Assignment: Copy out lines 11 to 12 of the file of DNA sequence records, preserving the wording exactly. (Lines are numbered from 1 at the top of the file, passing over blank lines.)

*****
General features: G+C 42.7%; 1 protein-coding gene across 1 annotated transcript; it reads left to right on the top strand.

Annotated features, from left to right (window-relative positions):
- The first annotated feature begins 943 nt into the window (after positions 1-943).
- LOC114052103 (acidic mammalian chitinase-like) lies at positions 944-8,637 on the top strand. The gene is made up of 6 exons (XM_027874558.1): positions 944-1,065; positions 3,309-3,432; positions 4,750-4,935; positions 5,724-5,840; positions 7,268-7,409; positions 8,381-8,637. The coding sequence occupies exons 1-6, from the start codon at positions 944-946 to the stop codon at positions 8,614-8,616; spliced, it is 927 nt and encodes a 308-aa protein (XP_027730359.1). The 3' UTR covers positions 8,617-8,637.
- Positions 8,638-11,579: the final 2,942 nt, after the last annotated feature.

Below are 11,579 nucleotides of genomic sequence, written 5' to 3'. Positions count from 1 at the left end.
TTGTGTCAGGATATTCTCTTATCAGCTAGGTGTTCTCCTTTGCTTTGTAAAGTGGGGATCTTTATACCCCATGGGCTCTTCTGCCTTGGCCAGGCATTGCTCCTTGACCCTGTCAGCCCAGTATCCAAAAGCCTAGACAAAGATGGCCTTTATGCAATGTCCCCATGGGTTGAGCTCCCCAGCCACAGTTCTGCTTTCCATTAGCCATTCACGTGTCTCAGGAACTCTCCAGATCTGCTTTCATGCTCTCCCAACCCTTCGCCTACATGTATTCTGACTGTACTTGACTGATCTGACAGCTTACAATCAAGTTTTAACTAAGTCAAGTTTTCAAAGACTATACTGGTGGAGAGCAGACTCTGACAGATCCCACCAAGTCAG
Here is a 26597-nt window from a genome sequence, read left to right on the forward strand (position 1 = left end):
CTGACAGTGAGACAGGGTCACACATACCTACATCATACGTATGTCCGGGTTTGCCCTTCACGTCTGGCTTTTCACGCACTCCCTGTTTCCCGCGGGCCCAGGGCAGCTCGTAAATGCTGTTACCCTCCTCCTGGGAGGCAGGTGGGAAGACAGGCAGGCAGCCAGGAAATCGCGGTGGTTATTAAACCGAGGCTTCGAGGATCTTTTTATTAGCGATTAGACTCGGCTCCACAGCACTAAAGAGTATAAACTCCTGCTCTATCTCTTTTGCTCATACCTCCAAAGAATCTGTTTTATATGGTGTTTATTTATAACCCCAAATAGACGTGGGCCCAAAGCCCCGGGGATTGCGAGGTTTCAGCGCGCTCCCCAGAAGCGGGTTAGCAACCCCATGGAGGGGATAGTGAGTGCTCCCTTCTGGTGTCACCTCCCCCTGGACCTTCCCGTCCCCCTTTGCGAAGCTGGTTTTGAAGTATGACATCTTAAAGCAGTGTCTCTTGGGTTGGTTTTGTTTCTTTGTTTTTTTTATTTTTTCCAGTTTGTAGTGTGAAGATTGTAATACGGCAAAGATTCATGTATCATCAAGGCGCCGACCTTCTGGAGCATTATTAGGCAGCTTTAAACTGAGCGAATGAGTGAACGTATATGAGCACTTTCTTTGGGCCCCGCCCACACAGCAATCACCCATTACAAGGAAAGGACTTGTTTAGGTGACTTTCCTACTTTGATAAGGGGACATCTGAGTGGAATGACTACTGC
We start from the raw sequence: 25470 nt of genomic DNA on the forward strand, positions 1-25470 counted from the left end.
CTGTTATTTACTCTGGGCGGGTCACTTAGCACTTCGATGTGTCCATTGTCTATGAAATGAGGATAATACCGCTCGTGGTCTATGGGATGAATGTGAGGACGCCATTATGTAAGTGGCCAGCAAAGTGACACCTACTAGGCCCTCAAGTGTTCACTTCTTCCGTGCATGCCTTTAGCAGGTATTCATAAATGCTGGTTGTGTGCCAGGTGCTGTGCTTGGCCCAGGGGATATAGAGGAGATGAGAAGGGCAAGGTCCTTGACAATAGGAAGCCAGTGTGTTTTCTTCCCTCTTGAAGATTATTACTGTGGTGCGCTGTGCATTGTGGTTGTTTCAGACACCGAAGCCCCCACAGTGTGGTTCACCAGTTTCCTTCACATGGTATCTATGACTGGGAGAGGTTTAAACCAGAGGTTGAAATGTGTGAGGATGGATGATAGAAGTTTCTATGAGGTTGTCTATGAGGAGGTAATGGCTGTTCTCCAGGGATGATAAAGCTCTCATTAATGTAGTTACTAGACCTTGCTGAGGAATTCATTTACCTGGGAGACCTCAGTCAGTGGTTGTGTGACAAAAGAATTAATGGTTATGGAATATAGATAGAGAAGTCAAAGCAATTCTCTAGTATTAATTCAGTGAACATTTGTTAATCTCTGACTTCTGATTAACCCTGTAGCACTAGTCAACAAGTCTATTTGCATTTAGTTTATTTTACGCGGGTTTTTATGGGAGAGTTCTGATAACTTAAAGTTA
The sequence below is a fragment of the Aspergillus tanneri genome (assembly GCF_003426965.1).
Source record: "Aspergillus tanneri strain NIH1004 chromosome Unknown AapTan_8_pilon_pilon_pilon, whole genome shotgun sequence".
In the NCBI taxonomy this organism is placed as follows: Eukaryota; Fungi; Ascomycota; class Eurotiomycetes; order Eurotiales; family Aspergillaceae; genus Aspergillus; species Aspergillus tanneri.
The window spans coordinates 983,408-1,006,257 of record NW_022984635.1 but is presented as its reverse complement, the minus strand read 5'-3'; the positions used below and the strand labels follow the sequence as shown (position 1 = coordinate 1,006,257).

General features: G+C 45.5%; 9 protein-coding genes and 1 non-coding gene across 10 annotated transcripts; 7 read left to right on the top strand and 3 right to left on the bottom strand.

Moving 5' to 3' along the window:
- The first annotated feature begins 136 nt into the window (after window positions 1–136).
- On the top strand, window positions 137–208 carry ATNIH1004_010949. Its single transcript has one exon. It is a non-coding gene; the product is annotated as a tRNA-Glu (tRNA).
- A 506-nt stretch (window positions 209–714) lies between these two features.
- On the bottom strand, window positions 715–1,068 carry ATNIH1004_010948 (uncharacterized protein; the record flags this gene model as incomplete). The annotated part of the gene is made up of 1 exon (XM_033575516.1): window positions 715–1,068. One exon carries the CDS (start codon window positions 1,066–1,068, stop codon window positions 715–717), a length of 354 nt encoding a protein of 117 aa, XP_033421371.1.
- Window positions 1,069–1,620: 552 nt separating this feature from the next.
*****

CTGTTATTTACTCTGGGCGGGTCACTTAGCACTTCGATGTGTCCATTGTCTATGAAATGAGGATAATACCGCTCGTGGTCTATGGGATGAATGTGAGGACGCCATTATGTAAGTGGCCAGCAAAGTGACACCTACTAGGCCCTCAAGTGTTCACTTCTTCCGTGCATGCCTTTAGCAGGTATTCATAAATGCTGGTTGTGTGCCAGGTGCTGTGCTTGGCCCAGGGGATATAGAGGAGATGAGAAGGGCAAGGTCCTTGACAATAGGAAGCCAGTGTGTTTTCTTCCCTCTTGAAGATTATTACTGTGGTGCGCTGTGCATTGTGGTTGTTTCAGACACCGAAGCCCCCACAGTGTGGTTCACCAGTTTCCTTCACATGGTATCTATGACTGGGAGAGGTTTAAACCAGAGGTTGAAATGTGTGAGGATGGATGATAGAAGTTTCTATGAGGTTGTCTATGAGGAGGTAATGGCTGTTCTCCAGGGATGATAAAGCTCTCATTAATGTAGTTACTAGACCTTGCTGAGGAATTCATTTACCTGGGAGACCTCAGTCAGTGGTTGTGTGACAAAAGAATTAATGGTTATGGAATATAGATAGAGAAGTCAAAGCAATTCTCTAGTATTAATTCAGTGAACATTTGTTAATCTCTGACTTCTGATTAACCCTGTAGCACTAGTCAACAAGTCTATTTGCATTTAGTTTATTTTACGCGGGTTTTTATGGGAGAGTTCTGATAACTTAAAGTTA
The sequence below is a fragment of the Aspergillus tanneri genome (assembly GCF_003426965.1).